Visitors of a care home located in the UK have been allowed to touch their beloved relatives with the help of coronavirus-proof hugging mittens.
The new creation consists of a glass screen that separates care home residents from their visitors. In order for the relatives to be allowed to touch their family members, the window features two holes with large black gloves which allow people to hold hands.
The new approach comes as the nation has been facing another total lockdown amid a surge of coronavirus cases.
As concerned people warned prior to the lockdown, banning relatives from visiting their family members once again would violate “fundamental human rights.”
As a solution, the Hallamshire Care Home came up with the so-called hugging mittens which allow family members to touch each other and hold hands without any risks.
“It’s been so well received by all the residents and their families – they can actually touch again and hold hands,” Scott Melville, the manager of the home for the aged, expressed.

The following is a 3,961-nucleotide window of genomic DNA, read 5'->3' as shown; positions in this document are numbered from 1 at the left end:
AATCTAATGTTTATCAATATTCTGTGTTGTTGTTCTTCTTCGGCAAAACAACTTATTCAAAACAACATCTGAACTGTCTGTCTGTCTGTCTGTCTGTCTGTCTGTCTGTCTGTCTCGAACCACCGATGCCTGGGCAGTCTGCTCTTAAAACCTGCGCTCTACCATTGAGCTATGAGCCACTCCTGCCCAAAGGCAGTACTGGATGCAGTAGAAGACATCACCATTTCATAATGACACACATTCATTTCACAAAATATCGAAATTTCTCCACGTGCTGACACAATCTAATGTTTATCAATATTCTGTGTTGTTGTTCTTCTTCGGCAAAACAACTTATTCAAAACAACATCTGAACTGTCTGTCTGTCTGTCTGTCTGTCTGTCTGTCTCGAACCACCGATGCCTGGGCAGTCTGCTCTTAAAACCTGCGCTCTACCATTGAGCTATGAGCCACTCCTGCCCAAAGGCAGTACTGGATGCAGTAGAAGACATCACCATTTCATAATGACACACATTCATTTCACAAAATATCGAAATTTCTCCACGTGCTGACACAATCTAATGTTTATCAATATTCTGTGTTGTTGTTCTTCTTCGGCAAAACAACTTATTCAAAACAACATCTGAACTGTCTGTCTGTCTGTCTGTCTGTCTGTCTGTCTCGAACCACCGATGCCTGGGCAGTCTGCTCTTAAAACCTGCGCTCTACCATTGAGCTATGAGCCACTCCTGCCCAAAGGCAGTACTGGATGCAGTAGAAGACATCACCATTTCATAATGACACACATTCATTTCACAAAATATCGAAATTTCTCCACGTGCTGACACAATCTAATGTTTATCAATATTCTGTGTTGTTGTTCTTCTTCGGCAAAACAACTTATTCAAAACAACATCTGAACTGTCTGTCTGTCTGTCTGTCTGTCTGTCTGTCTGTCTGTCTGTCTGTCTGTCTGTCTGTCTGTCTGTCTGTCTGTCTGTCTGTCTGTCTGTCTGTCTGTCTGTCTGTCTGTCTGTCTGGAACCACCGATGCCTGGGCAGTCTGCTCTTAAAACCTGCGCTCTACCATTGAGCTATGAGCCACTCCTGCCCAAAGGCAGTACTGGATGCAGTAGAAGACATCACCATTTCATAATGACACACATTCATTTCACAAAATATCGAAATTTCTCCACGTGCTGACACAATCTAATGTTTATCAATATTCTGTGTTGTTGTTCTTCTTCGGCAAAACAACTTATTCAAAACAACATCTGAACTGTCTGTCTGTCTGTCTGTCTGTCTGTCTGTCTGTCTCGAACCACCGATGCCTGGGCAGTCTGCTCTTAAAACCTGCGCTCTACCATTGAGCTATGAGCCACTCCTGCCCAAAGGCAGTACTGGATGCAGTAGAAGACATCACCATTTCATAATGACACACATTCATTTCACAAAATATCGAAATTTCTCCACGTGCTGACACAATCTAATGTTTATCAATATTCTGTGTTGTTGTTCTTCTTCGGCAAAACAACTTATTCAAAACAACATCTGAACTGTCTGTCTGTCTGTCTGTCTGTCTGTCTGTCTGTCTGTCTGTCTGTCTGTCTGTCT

“It’s going beyond touching a window or through plastic, they’re actually able to sit and safely hold hands with loved ones that they haven’t been able to for six, seven, eight or nine months.
“Contact is the most important thing, especially with loved ones – it’s what’s been really missing throughout care homes in recent months.”
As the manager of 13 years added, residents with dementia now have better chances of recognizing their relatives and remembering precious moments through touch.
“As much as our residents have different forms of dementia, they can still recognize or have some emotional reaction to touch, a cuddle or a handhold,” Melville added.
“When that comes from someone that they may not initially recognize, but the emotion is still inside them, you can see the look on their faces that it means something.”
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